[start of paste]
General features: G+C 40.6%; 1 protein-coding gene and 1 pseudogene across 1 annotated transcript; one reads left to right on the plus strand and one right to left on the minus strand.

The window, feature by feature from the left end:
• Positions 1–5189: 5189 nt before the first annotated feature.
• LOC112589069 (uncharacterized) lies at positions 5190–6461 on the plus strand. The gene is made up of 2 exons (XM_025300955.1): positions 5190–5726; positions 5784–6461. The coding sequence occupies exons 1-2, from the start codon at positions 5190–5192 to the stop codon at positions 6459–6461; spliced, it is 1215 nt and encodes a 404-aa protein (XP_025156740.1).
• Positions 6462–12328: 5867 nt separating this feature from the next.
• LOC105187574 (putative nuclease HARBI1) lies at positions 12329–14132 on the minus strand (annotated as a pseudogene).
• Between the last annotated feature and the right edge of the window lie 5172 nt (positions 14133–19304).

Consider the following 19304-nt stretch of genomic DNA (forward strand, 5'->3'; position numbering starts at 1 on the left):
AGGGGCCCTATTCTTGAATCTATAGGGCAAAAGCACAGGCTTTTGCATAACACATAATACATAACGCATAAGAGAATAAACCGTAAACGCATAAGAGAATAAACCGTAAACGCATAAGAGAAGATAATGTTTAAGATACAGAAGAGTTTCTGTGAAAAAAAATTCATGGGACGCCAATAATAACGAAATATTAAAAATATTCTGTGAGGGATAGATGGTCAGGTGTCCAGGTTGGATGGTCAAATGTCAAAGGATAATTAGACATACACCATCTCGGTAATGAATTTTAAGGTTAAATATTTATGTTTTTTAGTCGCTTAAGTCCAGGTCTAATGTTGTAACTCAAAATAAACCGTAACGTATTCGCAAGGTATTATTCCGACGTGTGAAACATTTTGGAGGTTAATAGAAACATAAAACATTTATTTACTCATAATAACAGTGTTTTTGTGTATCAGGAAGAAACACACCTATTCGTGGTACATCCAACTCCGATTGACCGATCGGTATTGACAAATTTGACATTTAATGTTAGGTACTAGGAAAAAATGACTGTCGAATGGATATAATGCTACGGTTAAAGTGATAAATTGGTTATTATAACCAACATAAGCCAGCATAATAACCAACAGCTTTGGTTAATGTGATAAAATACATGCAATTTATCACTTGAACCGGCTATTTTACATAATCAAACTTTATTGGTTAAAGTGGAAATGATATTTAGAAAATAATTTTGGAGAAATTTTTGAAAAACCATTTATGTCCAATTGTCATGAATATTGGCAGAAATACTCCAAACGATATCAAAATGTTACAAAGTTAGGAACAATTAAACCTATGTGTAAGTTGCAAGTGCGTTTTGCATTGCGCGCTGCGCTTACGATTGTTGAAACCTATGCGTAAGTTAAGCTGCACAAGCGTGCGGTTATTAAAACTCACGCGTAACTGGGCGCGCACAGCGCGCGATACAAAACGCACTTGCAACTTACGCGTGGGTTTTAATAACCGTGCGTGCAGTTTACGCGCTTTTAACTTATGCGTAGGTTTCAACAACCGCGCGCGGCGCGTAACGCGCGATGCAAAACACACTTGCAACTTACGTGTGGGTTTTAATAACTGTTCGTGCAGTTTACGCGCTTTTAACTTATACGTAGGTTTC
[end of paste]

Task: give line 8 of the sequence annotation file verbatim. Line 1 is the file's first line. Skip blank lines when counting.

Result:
Consider the following 19304-nt stretch of genomic DNA (forward strand, 5'->3'; position numbering starts at 1 on the left):